I spent the week talking with major media figures at networks and newspapers. And that was the consensus: President Trump’s behavior is getting worse in type and in frequency. It seems he’s acting more erratic more often. Calling Federal Reserve Chair Jerome Powell an enemy and comparing him to the communist leader of China — sending the markets into a free fall — is one of the most recent examples.
This raises a question: Are members of the news media tiptoeing around obvious questions about Trump’s instability? What do the daily lies, distortions and contradictions add up to?
This is a story that’s playing out every day on our TV screens and Twitter feeds. We can all see it happening, but it’s a very hard and very sensitive story to cover.
Conway, who asserts that Trump has narcissistic personality disorder, is far from alone. Trump’s mental health keeps being invoked by commentators online and on television.
I recognize that some of this has been going on ever since the election. A vocal group of psychiatrists have been suggesting Trump is unwell for years. And Trump’s fiercest critics have been fantasizing about his removal under the 25th Amendment.
That’s the challenge for national news outlets. All of these stories are covered in the moment, individually, by reporters who use words like erratic, volatile and unstable to describe Trump. But rarely are the words and actions covered in their totality.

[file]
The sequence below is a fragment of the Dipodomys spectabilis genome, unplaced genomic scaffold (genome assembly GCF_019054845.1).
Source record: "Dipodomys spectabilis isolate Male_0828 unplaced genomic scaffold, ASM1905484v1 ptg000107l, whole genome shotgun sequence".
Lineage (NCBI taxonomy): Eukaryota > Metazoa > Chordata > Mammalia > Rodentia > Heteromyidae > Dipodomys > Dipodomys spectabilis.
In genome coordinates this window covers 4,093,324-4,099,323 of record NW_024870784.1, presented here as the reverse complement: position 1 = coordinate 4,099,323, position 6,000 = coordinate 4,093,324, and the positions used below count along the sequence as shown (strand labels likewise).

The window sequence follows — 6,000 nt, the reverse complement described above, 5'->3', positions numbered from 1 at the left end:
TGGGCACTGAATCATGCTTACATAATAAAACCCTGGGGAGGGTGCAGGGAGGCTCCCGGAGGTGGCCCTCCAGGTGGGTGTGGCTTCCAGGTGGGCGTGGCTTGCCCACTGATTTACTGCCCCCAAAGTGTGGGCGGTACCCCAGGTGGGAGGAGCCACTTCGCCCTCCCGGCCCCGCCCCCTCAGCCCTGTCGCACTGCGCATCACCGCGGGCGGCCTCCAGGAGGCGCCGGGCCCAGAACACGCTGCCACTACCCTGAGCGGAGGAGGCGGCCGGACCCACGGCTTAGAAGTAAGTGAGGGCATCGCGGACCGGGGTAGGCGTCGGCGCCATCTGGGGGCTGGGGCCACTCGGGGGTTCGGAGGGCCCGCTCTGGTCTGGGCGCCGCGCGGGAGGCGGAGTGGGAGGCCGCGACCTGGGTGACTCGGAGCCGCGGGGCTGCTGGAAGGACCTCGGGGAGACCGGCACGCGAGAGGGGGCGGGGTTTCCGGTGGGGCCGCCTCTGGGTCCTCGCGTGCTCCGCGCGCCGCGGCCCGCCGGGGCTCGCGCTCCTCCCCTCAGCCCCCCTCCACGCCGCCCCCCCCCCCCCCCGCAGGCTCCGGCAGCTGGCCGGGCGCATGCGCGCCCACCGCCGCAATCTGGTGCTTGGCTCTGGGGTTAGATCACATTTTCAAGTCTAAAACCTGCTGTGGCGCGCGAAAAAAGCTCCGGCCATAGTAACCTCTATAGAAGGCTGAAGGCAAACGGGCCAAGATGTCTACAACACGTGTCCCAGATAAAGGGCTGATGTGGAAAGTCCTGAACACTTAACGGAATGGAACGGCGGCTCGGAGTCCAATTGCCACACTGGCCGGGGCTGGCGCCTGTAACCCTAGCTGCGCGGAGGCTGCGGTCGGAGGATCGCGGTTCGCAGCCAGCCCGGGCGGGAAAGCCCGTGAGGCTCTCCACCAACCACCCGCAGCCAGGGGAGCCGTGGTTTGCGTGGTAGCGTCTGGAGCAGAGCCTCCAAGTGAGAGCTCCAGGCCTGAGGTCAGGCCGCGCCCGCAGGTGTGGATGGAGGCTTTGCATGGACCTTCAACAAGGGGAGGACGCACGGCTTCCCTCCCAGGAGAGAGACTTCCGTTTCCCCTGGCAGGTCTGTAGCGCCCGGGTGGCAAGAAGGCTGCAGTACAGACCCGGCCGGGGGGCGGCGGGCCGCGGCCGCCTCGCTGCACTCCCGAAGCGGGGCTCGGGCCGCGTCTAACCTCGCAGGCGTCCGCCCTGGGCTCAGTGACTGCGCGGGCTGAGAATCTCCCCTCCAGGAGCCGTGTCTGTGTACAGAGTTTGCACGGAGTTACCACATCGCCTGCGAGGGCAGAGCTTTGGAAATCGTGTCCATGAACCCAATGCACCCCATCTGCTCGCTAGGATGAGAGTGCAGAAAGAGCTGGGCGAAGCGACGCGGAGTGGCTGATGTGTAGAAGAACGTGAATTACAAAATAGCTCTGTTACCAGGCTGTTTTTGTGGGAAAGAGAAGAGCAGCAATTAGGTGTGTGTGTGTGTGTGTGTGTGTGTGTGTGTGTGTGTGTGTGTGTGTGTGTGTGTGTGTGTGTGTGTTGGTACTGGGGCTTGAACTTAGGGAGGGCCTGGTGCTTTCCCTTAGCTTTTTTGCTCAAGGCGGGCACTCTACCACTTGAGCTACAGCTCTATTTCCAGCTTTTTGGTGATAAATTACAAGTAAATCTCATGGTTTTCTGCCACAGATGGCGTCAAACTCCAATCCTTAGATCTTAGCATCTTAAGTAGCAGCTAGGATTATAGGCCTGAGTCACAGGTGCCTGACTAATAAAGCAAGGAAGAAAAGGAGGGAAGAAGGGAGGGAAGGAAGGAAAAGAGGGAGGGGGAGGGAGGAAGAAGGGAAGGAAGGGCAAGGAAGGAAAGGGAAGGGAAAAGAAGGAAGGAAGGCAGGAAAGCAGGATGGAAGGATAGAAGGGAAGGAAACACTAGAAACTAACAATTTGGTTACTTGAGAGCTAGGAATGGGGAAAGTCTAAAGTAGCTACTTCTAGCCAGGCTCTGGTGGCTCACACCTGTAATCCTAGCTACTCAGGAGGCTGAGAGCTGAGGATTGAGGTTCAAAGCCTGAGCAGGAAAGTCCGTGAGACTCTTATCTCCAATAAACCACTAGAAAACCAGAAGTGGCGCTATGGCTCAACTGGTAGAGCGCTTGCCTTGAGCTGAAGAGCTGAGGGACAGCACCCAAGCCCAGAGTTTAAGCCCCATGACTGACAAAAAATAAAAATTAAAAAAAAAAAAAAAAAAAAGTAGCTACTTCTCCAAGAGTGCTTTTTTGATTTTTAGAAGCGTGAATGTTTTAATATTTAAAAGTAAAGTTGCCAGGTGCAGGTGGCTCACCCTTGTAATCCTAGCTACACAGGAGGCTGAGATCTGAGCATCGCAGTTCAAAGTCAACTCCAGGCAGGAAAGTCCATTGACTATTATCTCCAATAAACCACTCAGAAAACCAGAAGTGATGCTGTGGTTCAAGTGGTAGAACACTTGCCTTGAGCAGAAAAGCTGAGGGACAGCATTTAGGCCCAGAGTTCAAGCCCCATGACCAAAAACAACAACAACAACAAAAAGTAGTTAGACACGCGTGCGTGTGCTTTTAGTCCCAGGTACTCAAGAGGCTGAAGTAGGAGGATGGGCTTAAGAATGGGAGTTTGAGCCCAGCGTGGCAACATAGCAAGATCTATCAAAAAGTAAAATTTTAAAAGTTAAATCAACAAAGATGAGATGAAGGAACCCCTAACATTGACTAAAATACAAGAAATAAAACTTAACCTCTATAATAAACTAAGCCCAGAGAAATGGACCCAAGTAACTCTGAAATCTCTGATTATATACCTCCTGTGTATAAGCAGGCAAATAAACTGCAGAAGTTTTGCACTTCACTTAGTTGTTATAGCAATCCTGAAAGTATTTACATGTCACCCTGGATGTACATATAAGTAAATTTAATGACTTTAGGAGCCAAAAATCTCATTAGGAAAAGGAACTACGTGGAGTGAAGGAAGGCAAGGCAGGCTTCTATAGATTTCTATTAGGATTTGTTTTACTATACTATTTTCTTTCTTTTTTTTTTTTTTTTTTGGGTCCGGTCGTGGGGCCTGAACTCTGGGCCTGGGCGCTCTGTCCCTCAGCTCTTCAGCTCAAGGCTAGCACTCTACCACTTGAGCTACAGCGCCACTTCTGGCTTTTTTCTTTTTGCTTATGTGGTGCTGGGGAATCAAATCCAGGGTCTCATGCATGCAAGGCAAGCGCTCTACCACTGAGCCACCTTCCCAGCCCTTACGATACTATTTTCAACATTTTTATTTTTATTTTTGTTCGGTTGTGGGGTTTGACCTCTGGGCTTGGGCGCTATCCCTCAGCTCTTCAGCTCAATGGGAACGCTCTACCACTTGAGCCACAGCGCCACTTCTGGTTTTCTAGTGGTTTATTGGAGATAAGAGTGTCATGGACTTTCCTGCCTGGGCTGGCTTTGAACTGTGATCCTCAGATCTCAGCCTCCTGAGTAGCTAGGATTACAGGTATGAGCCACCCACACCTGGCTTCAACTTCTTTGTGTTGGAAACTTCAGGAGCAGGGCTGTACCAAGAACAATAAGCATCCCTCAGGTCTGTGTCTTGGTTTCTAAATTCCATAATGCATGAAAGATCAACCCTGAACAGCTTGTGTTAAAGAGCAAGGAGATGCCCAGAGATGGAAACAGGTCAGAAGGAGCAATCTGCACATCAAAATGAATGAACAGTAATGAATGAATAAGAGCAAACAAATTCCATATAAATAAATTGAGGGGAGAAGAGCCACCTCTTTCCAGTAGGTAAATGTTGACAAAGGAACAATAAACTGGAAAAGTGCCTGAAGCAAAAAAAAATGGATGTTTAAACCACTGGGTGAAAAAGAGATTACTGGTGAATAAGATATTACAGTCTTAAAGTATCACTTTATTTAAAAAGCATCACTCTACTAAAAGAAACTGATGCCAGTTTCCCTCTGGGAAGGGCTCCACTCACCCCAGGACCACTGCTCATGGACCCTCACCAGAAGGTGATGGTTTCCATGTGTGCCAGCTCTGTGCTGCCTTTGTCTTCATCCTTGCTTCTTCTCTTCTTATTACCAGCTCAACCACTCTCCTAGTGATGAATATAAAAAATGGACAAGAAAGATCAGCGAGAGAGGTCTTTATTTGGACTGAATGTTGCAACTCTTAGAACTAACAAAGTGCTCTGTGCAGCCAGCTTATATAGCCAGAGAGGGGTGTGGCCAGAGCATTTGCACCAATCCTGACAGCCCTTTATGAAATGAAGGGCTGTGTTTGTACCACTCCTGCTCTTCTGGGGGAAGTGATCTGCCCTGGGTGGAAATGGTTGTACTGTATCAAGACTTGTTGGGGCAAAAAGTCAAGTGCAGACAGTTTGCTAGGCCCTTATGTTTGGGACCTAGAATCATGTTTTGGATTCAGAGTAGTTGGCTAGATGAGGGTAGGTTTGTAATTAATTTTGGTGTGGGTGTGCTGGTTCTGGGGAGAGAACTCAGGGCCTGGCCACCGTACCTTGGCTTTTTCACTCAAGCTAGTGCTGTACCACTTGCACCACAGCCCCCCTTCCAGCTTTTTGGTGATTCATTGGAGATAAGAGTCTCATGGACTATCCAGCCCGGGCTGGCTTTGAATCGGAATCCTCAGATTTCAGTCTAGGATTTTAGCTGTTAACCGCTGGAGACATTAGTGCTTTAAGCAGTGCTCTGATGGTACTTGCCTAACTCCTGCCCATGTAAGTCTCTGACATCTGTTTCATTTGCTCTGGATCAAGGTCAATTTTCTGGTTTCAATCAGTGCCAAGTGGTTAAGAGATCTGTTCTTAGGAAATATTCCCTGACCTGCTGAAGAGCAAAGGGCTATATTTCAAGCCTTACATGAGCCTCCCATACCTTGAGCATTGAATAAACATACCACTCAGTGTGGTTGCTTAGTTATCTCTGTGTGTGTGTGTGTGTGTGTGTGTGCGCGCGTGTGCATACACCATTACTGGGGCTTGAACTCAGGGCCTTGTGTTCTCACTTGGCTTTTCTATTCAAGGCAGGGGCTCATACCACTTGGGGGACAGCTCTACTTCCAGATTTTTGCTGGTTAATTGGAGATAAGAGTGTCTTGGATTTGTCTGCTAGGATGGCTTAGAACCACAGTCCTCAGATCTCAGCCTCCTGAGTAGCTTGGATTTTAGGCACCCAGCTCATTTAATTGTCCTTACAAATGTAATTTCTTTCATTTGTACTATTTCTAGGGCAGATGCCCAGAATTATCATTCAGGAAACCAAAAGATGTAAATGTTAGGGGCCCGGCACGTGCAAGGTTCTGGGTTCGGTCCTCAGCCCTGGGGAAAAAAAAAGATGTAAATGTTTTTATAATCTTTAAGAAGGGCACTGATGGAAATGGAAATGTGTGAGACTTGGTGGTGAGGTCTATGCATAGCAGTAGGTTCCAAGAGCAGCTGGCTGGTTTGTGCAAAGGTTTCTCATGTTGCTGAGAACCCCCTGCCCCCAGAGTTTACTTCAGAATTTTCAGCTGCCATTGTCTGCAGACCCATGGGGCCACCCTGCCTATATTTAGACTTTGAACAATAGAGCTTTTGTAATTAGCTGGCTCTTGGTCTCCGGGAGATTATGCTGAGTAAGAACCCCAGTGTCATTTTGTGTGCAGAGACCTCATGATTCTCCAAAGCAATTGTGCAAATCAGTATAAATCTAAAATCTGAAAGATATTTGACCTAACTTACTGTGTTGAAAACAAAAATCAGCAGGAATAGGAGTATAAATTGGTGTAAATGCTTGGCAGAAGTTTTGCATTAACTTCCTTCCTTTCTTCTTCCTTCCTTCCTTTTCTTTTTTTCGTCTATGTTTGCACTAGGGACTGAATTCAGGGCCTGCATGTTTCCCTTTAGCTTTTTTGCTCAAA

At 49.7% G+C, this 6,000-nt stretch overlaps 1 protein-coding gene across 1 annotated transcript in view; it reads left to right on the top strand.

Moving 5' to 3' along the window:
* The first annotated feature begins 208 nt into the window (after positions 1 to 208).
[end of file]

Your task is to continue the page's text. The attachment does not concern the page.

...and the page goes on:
To be fair, there’s not really a vocabulary for this. There’s not really a format for covering it. It’s natural to lead a newscast with, say, Trump wanting to buy Greenland. There’s a format for it. Newsrooms know how to cover that.
It’s a lot harder to cover concerns about the president’s wellbeing, because it’s really a series of questions that no one is able to answer. Why does he make it all about himself even while, to pick one example, visiting a hospital after a massacre? Why does he lie so often? Is there a method to the madness or is something wrong? Is he suffering from some sort of illness? Questions, questions and then more questions. No satisfying answers.
There is an understandable aversion to diagnosing a person — any person — based on what’s only visible on television and Twitter.
“But,” she said, “I don’t need a diagnosis to know that the symptoms are pretty worrying.”
There are legitimate ethical questions about having this conversation. Journalists in newsrooms like The AP and CNN are trained to tread very carefully when entering the realm of speculation. The goal is to gather facts, not advance a political agenda.
But there are ways to cover the fact pattern around Trump and his actions that are reportorial, not political, in nature. Some writers and TV anchors are already doing it. By all means, let’s debate the ethics. But the press shouldn’t tiptoe around this story anymore.